chrispy thoughts

-the world as I see it

OUT with asbestos

Back after almost a year, I noticed some striking changes in my hometown.  No, this has nothing to do with the moral police that have been patrolling the streets in recent times, although, I must admit, if I had to voice my opinion on that front, it would run into pages. This issue is different – one with more dire consequences and one which poses a threat to a great many people across India- the asbestos everywhere!!!! This boom in construction seen across our country has prompted an escalated use of asbestos sheets. According to our cyber pal–wikipedia, asbestos is described as a set of six naturally occurring silicate minerals used commercially for their desirable physical properties.

Asbestos is available in plenty and for the number of uses it has to offer, it is quite easy on the pocket. Its principal advantages are its resistance to heat and fire. However, it is highly carcinogenic and owing to this, asbestos has been banned in 52 countries across the world (the EU, the U.S, Canada, Australia, the U.K to name a few). Faced with the option of either shutting shop or going into other markets, many asbestos mining and manufacturing companies have identified potential customers in developing countries and sadly India occupies one of the top positions in that list. Asbestos is a town in Quebec, known for the world’s largest asbestos mine- the Jeffrey mine. Though this mine had been closed down due to the ban on mining of asbestos, in June 2012, it received a whopping 58 million dollar loan for its revival. If you think that this is bad for Canada, you are wrong. It is our country which is on the line and by being the no. 1 importer of asbestos, we have signed our own death warrant. Unlike cigarette packs (which affect just the smoker and the unfortunate people around him/her) that have statutory warnings, asbestos products (which affect millions of people) carry no such warnings.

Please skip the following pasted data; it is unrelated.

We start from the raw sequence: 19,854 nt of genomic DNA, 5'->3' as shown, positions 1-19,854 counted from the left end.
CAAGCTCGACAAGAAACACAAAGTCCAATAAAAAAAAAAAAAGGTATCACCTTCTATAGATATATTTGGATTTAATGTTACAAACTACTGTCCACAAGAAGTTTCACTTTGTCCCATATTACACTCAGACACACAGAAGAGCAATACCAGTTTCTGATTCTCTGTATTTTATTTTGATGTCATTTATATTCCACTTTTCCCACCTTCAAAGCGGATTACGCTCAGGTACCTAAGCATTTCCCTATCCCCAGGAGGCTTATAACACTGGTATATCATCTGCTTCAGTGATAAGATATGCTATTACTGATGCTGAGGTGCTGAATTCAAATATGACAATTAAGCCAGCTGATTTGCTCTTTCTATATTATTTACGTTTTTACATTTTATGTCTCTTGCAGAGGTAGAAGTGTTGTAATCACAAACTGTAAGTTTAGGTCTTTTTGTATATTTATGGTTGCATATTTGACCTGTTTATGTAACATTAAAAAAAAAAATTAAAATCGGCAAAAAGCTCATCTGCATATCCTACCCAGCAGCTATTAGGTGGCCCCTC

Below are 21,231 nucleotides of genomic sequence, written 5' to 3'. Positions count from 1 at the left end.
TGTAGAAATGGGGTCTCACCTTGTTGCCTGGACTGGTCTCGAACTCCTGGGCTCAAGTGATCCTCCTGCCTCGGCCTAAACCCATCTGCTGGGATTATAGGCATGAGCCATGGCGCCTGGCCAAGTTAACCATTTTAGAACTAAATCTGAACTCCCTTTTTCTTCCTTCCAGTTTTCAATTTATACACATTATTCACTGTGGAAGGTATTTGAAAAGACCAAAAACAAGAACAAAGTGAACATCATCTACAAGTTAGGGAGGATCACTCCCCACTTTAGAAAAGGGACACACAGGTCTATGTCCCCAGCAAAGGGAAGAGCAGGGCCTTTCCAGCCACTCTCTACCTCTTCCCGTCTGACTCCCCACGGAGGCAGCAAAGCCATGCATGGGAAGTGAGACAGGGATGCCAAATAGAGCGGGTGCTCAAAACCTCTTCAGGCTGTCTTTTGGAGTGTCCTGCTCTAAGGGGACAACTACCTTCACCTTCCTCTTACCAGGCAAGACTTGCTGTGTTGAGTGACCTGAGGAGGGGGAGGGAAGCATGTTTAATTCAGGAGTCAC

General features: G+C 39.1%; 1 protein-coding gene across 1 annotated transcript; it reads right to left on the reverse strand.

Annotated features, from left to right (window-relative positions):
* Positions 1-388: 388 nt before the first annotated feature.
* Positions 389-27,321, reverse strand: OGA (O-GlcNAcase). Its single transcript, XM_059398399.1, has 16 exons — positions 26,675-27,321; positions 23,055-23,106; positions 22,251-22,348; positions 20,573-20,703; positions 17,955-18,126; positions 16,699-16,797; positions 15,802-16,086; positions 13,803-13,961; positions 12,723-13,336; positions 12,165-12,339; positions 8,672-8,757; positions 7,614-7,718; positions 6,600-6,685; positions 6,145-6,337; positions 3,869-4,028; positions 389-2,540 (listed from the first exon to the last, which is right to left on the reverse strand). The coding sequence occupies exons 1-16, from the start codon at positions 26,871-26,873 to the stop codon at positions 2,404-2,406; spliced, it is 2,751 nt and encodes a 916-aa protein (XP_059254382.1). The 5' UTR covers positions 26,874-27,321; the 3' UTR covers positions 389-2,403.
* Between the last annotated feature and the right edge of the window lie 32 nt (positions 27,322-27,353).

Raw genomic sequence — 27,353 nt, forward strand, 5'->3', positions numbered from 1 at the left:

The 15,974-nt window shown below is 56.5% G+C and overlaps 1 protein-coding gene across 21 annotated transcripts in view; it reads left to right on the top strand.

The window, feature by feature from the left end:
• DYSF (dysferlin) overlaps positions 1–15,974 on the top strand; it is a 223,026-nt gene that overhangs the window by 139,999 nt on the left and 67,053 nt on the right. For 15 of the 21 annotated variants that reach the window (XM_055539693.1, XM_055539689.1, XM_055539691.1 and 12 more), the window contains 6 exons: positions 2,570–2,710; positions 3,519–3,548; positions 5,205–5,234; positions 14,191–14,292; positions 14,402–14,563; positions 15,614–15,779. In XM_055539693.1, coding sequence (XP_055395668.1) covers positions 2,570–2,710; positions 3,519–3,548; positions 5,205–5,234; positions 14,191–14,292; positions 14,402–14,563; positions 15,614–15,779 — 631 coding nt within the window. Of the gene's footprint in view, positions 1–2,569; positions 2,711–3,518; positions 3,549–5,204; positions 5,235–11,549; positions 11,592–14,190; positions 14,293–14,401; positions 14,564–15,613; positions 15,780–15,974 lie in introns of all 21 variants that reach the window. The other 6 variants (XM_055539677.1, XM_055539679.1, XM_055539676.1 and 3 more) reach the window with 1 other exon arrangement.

There are three types of asbestos that are commonly used – blue asbestos, brown asbestos and white asbestos. Blue and brown asbestos release fibres that are the most dangerous due to their size and shape. Vested interests argue that the amount of fibre released from white asbestos is not enough to kill a person and that the people vetoing the use of white asbestos in countries that have not yet banned it are those who want to make money out of the suing process. They identify law firms, the organizations that work for the removal of asbestos, doctors and others who speak up against it as the ‘principal conspirators’.  In my opinion, this is just a load of trash and a substance if known to cause harm to people, even if not lethal SHOULD be banned.The WHO has furnished a report which clearly states that all forms of asbestos are carcinogenic. Exposure to asbestos fibres is known to cause asbestosis, mesothelioma and lung cancer. When materials containing asbestos get damaged or deteriorated, they release fibres that enter the lungs and get embedded in the tissues that line them. So at no rate should asbestos and asbestos products be drilled, sawn, scrubbed or perturbed in any way, without consulting experts.

“It is the greatest of all mistakes to do nothing because you can only do little – do what you can“
– Sydney Smith

  • STOP  using asbestos and asbestos products.
  • Hold discussions in schools, colleges and offices and make people aware of the ill effects of the use of asbestos.
  • Find alternatives or possible ways to avoid the use of asbestos. Since I am no expert in that line, I have found a few websites that give us a list of alternatives to asbestos.

http://www.toxicslink.org/art-view.php?id=12

http://ibasecretariat.org/bc_subst_asb_cem_constr_prods.php

http://www.mesothelioma.com/asbestos-cancer/asbestos-alternatives.htm

If you would like to read further about this issue, please take a look at http://banasbestosindia.blogspot.in/.

Be informed and inform other people.

We might not be able to root it out, but we can definitely curb it 🙂

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This entry was posted on September 12, 2012 by in Environment, India and tagged , , .

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